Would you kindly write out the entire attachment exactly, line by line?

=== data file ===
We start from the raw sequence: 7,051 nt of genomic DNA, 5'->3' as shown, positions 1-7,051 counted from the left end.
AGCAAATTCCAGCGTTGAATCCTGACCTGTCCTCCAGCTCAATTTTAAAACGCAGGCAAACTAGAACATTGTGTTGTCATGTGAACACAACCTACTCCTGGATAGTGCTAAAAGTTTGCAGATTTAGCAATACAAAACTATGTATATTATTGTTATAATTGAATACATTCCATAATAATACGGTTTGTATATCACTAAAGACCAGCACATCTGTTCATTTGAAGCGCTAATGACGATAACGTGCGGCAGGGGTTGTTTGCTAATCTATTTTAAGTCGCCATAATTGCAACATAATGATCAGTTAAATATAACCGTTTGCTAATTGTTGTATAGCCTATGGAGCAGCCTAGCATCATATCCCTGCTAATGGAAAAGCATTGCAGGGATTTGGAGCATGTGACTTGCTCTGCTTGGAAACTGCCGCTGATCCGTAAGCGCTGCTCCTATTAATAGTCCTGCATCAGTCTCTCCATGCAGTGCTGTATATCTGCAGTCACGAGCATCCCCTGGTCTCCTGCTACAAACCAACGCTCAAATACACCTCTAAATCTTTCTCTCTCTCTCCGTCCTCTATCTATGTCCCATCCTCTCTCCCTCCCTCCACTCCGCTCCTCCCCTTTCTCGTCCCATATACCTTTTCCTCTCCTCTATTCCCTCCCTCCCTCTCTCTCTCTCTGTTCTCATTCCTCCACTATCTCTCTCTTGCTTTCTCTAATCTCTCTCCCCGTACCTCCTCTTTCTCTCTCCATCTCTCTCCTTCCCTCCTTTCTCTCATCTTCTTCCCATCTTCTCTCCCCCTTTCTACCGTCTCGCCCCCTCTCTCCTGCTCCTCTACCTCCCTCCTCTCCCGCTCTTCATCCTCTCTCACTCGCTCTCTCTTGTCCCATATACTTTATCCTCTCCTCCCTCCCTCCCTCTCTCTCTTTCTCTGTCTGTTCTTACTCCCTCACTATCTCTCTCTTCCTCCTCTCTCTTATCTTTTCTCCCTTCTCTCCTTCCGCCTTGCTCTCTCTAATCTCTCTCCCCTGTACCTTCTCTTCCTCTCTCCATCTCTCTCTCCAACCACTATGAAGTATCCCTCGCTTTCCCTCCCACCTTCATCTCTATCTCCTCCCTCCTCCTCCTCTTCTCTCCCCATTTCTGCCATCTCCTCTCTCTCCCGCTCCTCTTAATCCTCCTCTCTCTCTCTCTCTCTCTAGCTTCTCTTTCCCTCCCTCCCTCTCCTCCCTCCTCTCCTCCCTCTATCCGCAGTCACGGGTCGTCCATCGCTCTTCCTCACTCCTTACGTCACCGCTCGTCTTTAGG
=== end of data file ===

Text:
We start from the raw sequence: 7,051 nt of genomic DNA, 5'->3' as shown, positions 1-7,051 counted from the left end.
AGCAAATTCCAGCGTTGAATCCTGACCTGTCCTCCAGCTCAATTTTAAAACGCAGGCAAACTAGAACATTGTGTTGTCATGTGAACACAACCTACTCCTGGATAGTGCTAAAAGTTTGCAGATTTAGCAATACAAAACTATGTATATTATTGTTATAATTGAATACATTCCATAATAATACGGTTTGTATATCACTAAAGACCAGCACATCTGTTCATTTGAAGCGCTAATGACGATAACGTGCGGCAGGGGTTGTTTGCTAATCTATTTTAAGTCGCCATAATTGCAACATAATGATCAGTTAAATATAACCGTTTGCTAATTGTTGTATAGCCTATGGAGCAGCCTAGCATCATATCCCTGCTAATGGAAAAGCATTGCAGGGATTTGGAGCATGTGACTTGCTCTGCTTGGAAACTGCCGCTGATCCGTAAGCGCTGCTCCTATTAATAGTCCTGCATCAGTCTCTCCATGCAGTGCTGTATATCTGCAGTCACGAGCATCCCCTGGTCTCCTGCTACAAACCAACGCTCAAATACACCTCTAAATCTTTCTCTCTCTCTCCGTCCTCTATCTATGTCCCATCCTCTCTCCCTCCCTCCACTCCGCTCCTCCCCTTTCTCGTCCCATATACCTTTTCCTCTCCTCTATTCCCTCCCTCCCTCTCTCTCTCTCTGTTCTCATTCCTCCACTATCTCTCTCTTGCTTTCTCTAATCTCTCTCCCCGTACCTCCTCTTTCTCTCTCCATCTCTCTCCTTCCCTCCTTTCTCTCATCTTCTTCCCATCTTCTCTCCCCCTTTCTACCGTCTCGCCCCCTCTCTCCTGCTCCTCTACCTCCCTCCTCTCCCGCTCTTCATCCTCTCTCACTCGCTCTCTCTTGTCCCATATACTTTATCCTCTCCTCCCTCCCTCCCTCTCTCTCTTTCTCTGTCTGTTCTTACTCCCTCACTATCTCTCTCTTCCTCCTCTCTCTTATCTTTTCTCCCTTCTCTCCTTCCGCCTTGCTCTCTCTAATCTCTCTCCCCTGTACCTTCTCTTCCTCTCTCCATCTCTCTCTCCAACCACTATGAAGTATCCCTCGCTTTCCCTCCCACCTTCATCTCTATCTCCTCCCTCCTCCTCCTCTTCTCTCCCCATTTCTGCCATCTCCTCTCTCTCCCGCTCCTCTTAATCCTCCTCTCTCTCTCTCTCTCTCTAGCTTCTCTTTCCCTCCCTCCCTCTCCTCCCTCCTCTCCTCCCTCTATCCGCAGTCACGGGTCGTCCATCGCTCTTCCTCACTCCTTACGTCACCGCTCGTCTTTAGG